THE EDITOR, Sir:
I note the letter by Mr Devon Sewell, 'JFJ's reaction disturbing', published in The Gleaner on Tuesday, January 29, 2013, and would wish to respond.
The first of the rights listed in the Charter of Rights in the Jamaican Constitution is in Section (3)(a) and reads as follows: "The right to life, liberty and security of the person and the right not to be deprived thereof except in the execution of the sentence of a court in respect of a criminal offence of which the person has been convicted."
Where the State, through the actions of one of its agents, is responsible for the taking of the life of a person in Jamaica other than in the circumstances described in Section (3)(a), it is the State which must give account for the circumstances of that death.
Devon Sewell starts from a flawed premise in his letter. It is not JFJ's duty to give "evidence to validate the innocence of these alleged victims". It is not JFJ's duty to do "some sort of background check on any of the victims to verify whether or not they were model citizens - or of questionable character". It is not JFJ's duty to collect and provide "forensic findings" in the death of people killed by the police. The duty for investigation into the circumstances of every person killed by the police is the duty of the State.
Unfortunately, the systems the Jamaican State has put in place for the investigation of killings by the police over many decades have been seriously limited in their ability to conduct thorough investigations. The accountability mechanisms have been seriously limited in their ability either to credibly clear policemen who have acted justifiably, or to successfully convict those who have acted outside the law.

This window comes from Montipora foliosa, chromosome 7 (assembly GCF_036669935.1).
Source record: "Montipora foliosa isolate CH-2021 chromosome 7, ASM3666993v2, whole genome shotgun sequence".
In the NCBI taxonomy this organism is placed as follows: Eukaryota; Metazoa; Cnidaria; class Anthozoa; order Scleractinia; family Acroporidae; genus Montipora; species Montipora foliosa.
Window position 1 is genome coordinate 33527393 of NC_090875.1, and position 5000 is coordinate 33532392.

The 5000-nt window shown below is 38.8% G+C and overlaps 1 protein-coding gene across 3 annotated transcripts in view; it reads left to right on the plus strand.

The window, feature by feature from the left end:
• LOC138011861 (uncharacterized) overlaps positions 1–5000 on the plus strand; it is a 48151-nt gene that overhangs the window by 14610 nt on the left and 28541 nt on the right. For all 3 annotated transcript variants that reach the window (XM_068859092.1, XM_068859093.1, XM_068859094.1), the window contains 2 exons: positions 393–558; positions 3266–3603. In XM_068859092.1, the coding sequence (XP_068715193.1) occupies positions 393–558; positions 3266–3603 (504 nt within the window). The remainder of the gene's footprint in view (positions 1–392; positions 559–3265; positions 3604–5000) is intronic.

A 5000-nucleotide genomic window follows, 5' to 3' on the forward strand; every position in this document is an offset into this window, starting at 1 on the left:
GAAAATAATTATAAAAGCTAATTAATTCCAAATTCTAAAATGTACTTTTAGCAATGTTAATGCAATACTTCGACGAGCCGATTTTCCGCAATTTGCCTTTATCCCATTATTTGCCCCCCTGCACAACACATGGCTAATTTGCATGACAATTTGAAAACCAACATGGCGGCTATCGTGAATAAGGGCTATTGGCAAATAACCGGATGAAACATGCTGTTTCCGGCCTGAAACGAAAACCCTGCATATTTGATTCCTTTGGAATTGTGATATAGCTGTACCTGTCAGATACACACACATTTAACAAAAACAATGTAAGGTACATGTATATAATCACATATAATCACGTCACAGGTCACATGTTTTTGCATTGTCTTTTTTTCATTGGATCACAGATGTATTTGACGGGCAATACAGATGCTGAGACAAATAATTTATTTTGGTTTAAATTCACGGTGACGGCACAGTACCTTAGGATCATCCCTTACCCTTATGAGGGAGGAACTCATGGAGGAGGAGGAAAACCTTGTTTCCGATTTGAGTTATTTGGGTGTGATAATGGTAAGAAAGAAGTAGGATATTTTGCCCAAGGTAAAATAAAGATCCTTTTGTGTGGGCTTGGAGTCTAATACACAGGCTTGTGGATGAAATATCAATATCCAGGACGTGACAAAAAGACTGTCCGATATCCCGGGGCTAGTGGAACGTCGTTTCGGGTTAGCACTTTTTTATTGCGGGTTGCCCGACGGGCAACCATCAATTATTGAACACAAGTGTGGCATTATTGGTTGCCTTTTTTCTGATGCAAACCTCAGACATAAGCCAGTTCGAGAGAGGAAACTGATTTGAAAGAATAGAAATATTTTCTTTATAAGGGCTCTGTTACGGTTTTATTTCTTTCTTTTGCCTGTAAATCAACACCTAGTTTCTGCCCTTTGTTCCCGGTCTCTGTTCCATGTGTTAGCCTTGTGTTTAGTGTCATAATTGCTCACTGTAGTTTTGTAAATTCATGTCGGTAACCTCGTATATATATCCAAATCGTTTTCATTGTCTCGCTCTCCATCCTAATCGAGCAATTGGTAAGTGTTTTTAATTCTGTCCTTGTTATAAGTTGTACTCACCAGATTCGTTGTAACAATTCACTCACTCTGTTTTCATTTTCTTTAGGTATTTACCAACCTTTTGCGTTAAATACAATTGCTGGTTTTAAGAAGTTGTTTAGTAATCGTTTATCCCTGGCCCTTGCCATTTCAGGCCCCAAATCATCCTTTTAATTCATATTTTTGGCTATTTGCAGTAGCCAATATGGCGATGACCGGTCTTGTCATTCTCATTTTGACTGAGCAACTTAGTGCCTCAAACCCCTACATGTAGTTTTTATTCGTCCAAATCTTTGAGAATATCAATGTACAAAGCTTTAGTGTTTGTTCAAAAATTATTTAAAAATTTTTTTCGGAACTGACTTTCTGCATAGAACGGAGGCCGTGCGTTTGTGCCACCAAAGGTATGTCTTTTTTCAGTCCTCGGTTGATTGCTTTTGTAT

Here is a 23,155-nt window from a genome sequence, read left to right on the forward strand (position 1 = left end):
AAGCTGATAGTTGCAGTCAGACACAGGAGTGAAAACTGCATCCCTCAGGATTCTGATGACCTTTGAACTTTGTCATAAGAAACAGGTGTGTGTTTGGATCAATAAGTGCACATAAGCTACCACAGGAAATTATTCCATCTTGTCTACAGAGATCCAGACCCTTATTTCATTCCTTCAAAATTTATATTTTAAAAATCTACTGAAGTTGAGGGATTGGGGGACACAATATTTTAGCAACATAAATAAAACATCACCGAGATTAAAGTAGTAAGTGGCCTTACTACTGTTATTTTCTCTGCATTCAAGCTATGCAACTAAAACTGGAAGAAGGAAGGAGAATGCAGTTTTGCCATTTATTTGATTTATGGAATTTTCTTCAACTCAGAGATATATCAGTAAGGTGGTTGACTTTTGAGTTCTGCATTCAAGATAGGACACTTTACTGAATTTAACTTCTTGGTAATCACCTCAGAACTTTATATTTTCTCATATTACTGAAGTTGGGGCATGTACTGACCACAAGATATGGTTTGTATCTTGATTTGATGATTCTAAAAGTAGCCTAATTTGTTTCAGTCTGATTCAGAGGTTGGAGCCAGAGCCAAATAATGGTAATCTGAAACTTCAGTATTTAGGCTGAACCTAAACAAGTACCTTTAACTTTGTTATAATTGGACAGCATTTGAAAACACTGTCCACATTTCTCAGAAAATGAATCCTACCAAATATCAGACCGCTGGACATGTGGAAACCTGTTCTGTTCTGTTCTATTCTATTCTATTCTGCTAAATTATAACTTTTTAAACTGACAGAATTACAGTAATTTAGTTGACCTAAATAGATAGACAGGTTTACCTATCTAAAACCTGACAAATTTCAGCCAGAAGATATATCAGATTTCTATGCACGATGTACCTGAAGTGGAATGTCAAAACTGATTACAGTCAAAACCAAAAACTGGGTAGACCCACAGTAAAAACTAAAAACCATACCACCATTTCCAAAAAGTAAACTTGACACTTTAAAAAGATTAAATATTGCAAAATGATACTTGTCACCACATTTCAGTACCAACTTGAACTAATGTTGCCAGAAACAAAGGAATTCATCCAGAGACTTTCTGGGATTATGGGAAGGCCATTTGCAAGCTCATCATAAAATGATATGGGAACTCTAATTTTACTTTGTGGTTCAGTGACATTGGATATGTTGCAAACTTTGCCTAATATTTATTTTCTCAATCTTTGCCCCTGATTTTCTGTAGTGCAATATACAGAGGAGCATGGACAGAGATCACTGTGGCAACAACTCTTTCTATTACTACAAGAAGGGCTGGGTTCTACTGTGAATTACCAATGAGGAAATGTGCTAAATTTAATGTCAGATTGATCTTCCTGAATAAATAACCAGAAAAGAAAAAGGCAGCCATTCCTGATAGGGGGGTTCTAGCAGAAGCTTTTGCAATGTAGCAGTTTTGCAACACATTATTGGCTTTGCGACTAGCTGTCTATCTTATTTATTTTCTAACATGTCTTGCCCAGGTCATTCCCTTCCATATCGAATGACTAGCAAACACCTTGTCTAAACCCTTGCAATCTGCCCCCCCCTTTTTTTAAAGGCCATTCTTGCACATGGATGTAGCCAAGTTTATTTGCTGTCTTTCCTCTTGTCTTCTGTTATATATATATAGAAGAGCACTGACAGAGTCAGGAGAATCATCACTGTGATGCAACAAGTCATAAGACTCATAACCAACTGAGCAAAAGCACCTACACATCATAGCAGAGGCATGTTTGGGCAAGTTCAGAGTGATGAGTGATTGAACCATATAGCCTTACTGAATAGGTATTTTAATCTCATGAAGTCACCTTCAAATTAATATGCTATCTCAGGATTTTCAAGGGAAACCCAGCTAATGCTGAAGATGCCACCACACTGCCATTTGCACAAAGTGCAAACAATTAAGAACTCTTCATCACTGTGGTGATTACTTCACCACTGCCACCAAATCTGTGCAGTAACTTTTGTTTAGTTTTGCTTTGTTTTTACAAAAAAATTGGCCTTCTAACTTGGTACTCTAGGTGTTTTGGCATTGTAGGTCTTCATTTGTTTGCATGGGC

It is our hope that INDECOM will be given the resources needed to carry out its mandate, and that it will be seen to be providing investigations which help to credibly clear those who have acted justifiably and to hold accountable those who have not acted justifiably.
We need to remember that it is not those who have been killed or their families who are required to prove the innocence of the person who has been killed. It is the duty of the State to show that its agents acted within the law.